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Rachels Relativism And Subjectivism Notes
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James Rachels - The Elements of Moral Philosophy Chapter Two: The Challenge of Cultural Relativism
Different cultures have different (and often contradictory) moral practices This leads relativists to claim that universal truths in ethics don't exist - all that there is is customs of different societies
○ this leads some cultural relativists to make the 'cultural differences argument':
■ e.g. the Greeks believed it was wrong to eat the dead, the Callatians believed it was right to eat the dead, therefore eating the dead is neither objectively right or wrong, but is a matter of opinion
■ in other words:
● different cultures have different moral codes
● therefore there is no objective truth in morality - right and wrong are matters of opinion
○ the problem with this argument is that it is invalid - it don't follow from differences in beliefs that there is no objective truth
■ e.g. just because some cultures believe/d the world is flat and others don't, doesn't mean that there is no fact in the matter What follows from cultural relativism?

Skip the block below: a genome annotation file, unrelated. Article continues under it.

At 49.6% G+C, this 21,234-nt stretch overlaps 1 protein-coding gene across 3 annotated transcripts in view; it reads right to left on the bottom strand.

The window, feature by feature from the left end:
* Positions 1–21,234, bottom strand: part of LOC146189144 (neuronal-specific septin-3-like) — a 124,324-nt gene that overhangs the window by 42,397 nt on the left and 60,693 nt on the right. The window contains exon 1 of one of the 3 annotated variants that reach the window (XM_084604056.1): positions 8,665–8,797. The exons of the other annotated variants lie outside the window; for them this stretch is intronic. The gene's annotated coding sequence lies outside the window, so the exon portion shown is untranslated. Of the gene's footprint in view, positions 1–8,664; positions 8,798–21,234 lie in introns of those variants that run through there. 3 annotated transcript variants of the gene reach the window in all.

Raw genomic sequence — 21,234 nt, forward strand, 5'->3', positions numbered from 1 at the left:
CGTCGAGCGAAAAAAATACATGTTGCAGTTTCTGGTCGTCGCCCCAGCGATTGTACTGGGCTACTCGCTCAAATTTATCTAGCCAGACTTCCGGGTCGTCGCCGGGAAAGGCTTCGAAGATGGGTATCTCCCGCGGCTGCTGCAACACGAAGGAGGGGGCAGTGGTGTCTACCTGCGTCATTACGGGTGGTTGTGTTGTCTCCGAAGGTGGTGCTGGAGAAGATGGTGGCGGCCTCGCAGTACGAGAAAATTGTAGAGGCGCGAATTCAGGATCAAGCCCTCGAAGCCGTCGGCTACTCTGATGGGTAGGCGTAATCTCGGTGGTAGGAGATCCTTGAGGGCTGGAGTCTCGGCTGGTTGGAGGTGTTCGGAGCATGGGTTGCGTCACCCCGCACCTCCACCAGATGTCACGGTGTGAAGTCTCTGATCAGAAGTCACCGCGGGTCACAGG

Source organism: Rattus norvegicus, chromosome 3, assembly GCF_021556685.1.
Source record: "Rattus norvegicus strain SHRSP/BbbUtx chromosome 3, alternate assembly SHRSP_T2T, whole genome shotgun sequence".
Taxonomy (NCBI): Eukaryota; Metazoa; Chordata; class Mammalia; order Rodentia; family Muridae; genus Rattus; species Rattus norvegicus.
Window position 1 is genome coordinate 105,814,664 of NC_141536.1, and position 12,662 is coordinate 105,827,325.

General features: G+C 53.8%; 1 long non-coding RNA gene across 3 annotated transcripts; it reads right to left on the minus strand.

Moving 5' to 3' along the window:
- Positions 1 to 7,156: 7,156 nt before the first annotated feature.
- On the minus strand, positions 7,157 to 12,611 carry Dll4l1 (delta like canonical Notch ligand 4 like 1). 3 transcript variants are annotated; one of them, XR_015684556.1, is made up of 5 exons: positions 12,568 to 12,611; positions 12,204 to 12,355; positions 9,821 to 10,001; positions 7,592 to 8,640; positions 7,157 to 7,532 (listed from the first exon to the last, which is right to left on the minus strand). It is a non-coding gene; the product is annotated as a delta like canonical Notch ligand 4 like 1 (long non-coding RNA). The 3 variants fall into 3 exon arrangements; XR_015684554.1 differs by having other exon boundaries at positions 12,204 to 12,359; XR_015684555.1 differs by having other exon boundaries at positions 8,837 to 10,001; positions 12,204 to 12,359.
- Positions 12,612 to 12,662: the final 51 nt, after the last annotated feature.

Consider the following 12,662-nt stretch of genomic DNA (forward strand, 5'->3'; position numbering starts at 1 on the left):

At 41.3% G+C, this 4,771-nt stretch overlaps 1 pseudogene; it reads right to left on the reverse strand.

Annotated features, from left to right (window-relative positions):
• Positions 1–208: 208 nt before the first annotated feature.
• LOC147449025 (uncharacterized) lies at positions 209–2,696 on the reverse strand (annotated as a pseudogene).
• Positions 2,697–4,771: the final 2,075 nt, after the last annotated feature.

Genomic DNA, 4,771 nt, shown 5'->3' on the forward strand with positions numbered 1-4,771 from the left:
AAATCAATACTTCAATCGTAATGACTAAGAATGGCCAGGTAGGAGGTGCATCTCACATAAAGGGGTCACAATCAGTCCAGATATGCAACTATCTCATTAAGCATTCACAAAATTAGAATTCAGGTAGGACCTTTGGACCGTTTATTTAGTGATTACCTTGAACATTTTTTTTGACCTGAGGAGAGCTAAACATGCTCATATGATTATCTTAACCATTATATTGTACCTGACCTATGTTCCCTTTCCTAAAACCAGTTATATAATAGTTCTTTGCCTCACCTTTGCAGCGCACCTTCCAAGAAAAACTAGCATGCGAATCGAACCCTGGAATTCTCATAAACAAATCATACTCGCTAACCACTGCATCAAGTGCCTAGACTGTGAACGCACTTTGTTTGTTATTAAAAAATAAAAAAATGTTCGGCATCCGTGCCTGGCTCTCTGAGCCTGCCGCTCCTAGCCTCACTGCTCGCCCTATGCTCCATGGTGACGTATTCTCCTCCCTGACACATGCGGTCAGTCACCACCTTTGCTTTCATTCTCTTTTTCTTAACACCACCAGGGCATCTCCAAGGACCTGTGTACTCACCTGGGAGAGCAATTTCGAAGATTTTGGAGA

○ we could no longer say that the customs of other societies are morally inferior to our own
■ good one - Greeks/Callatians
■ bad one - oppressive China, Nazi Germany
○ we could no longer criticize the code of our own society
■ if it conforms to society's moral code, then it is right
● bad one
○ the idea of moral progress is called into doubt
■ bad one - civil right can't represent progress But is there less disagreement than it seems?
○ codes of conduct are usually the product of a) values and b) belief systems
■ but maybe ostensible moral disagreements isn't disagreement in values, but simply in belief systems
● in other words, we have the same values, but just different ways of achieving them, perhaps as a result of e.g. environment
● e.g. Inuit practice of infanticide isn't a sign of disrespect for human life rather, where food is short, such choices must be made to protect human life Are some values shared by all cultures?
○ some values are necessary for societies to exist - exceptions to these values must be the exception, rather than the rule, or the society couldn't function
■ e.g. honesty (lying must be wrong), killing must be wrong`
■ such moral rules do not vary between societies Is there a culture-independent standard of right and wrong?
○ many practices in other cultures - even ones we disapprove of (e.g. female circumcision)
- are based on a calculation of whether the practice promotes or hinders the welfare of the people affected by it
■ so is utilitarianism a universal standard?
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